Avoyelles Police Jury puts tax propositions on Dec. 8 ballot

Solid waste tax includes 1-cent renewal + new 8-mill property tax

There will be two local tax propositions on the Dec. 8 ballot -- one parishwide and one in the Bunkie area.

The most significant proposition is the parishwide tax package to support the Avoyelles Parish Police Jury’s solid waste collection and disposal program.

The initial 1-cent sales tax is coming up for renewal. That tax is divided with 3/4 dedicated to the solid waste program and 1/4 to pay for parishwide road maintenance and repairs.

Anticipating the solid waste contract will exceed the 3/4-cent sales tax revenues when the contract comes up for renewal in three years, the Police Jury decided to also call an 8-mill property tax dedicated solely for the solid waste program.

Police Jury President Charles Jones said the last 5-year contract increased by $250,000 and erased the annual surplus that had been in the account. He said past experience indicates the jury should be prepared for a similar, or larger, price hike at the next renewal and again five years later if changes aren’t made in how the parish handles its garbage.

Jones said most parishes leave it up to the individual residents and businesses to pay a company to haul away their garbage. He said Avoyelles could join that crowd if the solid waste tax is not approved.

The sales tax and property tax are being presented as one proposition, so both will pass or fail together.

That decision was made because of the likelihood that the sales tax or the 8-mill property tax alone would be insufficient to cover the costs of solid waste management in the parish.


There were only a few comments at a public hearing held Aug. 14 to discuss the tax prior to officially putting it on the Dec. 8 ballot.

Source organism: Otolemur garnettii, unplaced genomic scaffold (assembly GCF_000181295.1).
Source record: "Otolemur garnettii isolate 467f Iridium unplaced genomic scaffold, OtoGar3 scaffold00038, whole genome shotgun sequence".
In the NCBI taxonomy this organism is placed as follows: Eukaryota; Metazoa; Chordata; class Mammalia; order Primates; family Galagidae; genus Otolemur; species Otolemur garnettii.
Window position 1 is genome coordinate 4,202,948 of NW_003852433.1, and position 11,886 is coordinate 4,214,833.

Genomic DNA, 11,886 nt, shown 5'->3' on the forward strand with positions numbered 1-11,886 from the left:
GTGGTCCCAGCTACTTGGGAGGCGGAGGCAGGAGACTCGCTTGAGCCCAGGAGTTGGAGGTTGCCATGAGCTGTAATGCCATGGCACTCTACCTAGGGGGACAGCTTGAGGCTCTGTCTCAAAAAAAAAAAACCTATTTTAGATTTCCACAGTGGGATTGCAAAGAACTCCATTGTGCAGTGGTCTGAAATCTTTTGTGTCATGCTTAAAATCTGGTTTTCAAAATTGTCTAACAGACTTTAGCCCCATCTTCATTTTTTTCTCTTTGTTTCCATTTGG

Bobby Bordelon of Spring Bayou said linking the sales tax renewal with a new property tax could jeopardize the sales tax’s chances at the polls.

He said the Police Jury should seek only the renewal this year and then present a supplemental property tax proposition to voters once the Police Jury knows for sure that costs will increase.

Another man, who did not identify himself, said the tax has to pass because the alternative is that an already bad illegal dumping problem “will get 10 times worse.”

Jones said the additional tax revenue will not only protect against future price increases, but will also give the parish enough money to improve that portion of the overall solid waste program that is done by parish employees.

One thing they hope to do is to open up the Parish Barn dump in Mansura to once again accept commercial waste. At this time, it is unable to do so.


A major project the jury hopes to achieve over the next few years is to build a garbage transfer station at the Parish Barn.

This would enable the parish to split its garbage contract into multiple contracts -- collection, hauling and disposal -- instead of having an all inclusive contract.

With multiple contracts, there is the likelihood of more competition and a lower overall cost, Jones said.


Hospital District 2 in the Bunkie area will also be asking voters to renew its 4.9-mill property tax, which helps with the operating costs for Bunkie General Hospital.


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